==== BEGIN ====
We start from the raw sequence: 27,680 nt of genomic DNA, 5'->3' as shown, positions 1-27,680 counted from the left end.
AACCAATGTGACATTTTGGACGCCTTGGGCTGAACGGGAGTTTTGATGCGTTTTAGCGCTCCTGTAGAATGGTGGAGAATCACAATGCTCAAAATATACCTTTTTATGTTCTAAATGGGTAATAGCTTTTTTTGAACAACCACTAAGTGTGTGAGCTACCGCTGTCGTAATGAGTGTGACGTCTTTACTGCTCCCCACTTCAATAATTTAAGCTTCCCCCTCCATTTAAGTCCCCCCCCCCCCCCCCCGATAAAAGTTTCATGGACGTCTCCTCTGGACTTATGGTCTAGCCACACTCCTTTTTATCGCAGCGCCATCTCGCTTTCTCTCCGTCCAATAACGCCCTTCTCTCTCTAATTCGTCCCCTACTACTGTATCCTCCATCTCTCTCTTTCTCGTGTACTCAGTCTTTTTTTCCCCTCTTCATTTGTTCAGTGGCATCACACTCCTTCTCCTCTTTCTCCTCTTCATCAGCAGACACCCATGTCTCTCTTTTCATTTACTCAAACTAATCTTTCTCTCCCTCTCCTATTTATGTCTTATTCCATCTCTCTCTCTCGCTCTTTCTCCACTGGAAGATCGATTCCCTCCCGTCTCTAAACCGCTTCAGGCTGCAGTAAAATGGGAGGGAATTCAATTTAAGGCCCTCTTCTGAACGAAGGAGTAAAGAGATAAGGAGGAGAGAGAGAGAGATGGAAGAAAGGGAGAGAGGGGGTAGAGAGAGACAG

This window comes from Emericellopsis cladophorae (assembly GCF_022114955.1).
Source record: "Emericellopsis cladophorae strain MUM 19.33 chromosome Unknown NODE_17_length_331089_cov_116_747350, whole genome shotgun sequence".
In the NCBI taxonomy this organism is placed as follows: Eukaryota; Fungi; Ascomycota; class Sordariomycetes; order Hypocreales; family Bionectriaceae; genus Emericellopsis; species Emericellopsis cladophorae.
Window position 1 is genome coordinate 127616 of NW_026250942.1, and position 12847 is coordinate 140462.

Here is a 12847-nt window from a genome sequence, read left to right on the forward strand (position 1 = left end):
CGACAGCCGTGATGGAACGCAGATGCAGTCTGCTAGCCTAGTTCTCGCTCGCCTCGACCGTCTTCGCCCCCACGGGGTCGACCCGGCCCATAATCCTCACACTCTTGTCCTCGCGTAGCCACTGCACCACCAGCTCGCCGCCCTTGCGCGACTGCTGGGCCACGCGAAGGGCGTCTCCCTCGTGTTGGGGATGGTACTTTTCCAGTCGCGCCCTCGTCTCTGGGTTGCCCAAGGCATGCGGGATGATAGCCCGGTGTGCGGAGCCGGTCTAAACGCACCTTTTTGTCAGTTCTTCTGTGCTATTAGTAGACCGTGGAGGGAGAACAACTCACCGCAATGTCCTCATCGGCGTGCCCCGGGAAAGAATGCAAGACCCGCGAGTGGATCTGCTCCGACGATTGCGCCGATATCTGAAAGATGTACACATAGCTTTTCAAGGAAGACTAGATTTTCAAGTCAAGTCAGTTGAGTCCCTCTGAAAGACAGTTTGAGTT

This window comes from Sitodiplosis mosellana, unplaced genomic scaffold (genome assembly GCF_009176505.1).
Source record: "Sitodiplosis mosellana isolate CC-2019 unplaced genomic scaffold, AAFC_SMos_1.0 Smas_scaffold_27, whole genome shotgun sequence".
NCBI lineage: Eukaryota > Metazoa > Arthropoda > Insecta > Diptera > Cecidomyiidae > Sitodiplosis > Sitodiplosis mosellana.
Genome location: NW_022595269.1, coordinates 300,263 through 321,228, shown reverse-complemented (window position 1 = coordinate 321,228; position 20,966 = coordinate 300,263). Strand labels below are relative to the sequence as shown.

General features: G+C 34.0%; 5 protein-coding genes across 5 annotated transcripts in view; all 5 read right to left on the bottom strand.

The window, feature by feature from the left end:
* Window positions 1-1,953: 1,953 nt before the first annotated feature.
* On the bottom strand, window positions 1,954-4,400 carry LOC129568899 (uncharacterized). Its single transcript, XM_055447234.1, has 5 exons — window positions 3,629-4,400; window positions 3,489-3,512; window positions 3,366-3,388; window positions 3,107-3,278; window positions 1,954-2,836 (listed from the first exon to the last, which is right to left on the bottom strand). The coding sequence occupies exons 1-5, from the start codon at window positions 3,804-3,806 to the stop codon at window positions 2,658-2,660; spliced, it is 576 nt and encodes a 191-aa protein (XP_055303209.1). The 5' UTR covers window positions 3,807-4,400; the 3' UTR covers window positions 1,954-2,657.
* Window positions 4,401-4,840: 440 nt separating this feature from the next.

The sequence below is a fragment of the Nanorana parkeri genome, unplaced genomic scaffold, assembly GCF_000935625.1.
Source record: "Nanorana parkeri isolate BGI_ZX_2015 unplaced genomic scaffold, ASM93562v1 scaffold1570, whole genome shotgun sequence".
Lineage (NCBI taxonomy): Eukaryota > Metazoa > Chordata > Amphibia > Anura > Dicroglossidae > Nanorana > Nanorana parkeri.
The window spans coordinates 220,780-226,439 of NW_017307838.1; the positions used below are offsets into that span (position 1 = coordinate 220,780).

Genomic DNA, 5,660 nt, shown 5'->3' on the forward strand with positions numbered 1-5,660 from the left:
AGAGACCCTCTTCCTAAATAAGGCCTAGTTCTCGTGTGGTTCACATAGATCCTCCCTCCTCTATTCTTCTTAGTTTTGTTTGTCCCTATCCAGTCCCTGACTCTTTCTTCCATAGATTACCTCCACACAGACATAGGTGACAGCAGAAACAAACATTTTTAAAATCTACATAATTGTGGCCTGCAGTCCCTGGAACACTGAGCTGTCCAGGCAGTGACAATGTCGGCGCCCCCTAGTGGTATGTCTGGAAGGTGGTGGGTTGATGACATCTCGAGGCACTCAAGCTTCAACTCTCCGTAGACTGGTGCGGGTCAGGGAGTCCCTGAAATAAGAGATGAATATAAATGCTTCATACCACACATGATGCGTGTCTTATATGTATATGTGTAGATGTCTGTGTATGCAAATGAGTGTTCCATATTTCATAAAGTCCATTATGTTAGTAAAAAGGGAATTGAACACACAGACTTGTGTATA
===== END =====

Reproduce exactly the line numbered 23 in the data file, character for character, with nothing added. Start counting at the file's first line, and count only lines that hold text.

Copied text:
AGAGACCCTCTTCCTAAATAAGGCCTAGTTCTCGTGTGGTTCACATAGATCCTCCCTCCTCTATTCTTCTTAGTTTTGTTTGTCCCTATCCAGTCCCTGACTCTTTCTTCCATAGATTACCTCCACACAGACATAGGTGACAGCAGAAACAAACATTTTTAAAATCTACATAATTGTGGCCTGCAGTCCCTGGAACACTGAGCTGTCCAGGCAGTGACAATGTCGGCGCCCCCTAGTGGTATGTCTGGAAGGTGGTGGGTTGATGACATCTCGAGGCACTCAAGCTTCAACTCTCCGTAGACTGGTGCGGGTCAGGGAGTCCCTGAAATAAGAGATGAATATAAATGCTTCATACCACACATGATGCGTGTCTTATATGTATATGTGTAGATGTCTGTGTATGCAAATGAGTGTTCCATATTTCATAAAGTCCATTATGTTAGTAAAAAGGGAATTGAACACACAGACTTGTGTATA